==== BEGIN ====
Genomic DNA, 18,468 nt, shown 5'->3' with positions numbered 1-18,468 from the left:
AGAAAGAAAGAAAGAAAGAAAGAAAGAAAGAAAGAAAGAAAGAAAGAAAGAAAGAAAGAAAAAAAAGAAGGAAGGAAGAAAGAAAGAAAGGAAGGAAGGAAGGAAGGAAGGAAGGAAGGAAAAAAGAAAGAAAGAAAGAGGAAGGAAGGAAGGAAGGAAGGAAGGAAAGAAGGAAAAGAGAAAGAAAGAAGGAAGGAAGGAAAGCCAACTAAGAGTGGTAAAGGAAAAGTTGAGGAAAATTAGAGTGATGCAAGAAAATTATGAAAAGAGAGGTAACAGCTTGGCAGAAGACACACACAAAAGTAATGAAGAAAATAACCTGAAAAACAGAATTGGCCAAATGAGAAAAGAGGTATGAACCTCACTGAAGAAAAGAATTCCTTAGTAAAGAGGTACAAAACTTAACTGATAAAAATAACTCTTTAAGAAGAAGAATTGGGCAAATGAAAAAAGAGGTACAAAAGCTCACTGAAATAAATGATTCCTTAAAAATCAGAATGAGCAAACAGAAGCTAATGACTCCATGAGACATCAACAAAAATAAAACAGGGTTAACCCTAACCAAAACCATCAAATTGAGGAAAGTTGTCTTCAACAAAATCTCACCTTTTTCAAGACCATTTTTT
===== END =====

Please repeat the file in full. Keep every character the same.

Genomic DNA, 18,468 nt, shown 5'->3' with positions numbered 1-18,468 from the left:
AGAAAGAAAGAAAGAAAGAAAGAAAGAAAGAAAGAAAGAAAGAAAGAAAGAAAGAAAGAAAAAAAAGAAGGAAGGAAGAAAGAAAGAAAGGAAGGAAGGAAGGAAGGAAGGAAGGAAGGAAAAAAGAAAGAAAGAAAGAGGAAGGAAGGAAGGAAGGAAGGAAGGAAAGAAGGAAAAGAGAAAGAAAGAAGGAAGGAAGGAAAGCCAACTAAGAGTGGTAAAGGAAAAGTTGAGGAAAATTAGAGTGATGCAAGAAAATTATGAAAAGAGAGGTAACAGCTTGGCAGAAGACACACACAAAAGTAATGAAGAAAATAACCTGAAAAACAGAATTGGCCAAATGAGAAAAGAGGTATGAACCTCACTGAAGAAAAGAATTCCTTAGTAAAGAGGTACAAAACTTAACTGATAAAAATAACTCTTTAAGAAGAAGAATTGGGCAAATGAAAAAAGAGGTACAAAAGCTCACTGAAATAAATGATTCCTTAAAAATCAGAATGAGCAAACAGAAGCTAATGACTCCATGAGACATCAACAAAAATAAAACAGGGTTAACCCTAACCAAAACCATCAAATTGAGGAAAGTTGTCTTCAACAAAATCTCACCTTTTTCAAGACCATTTTTT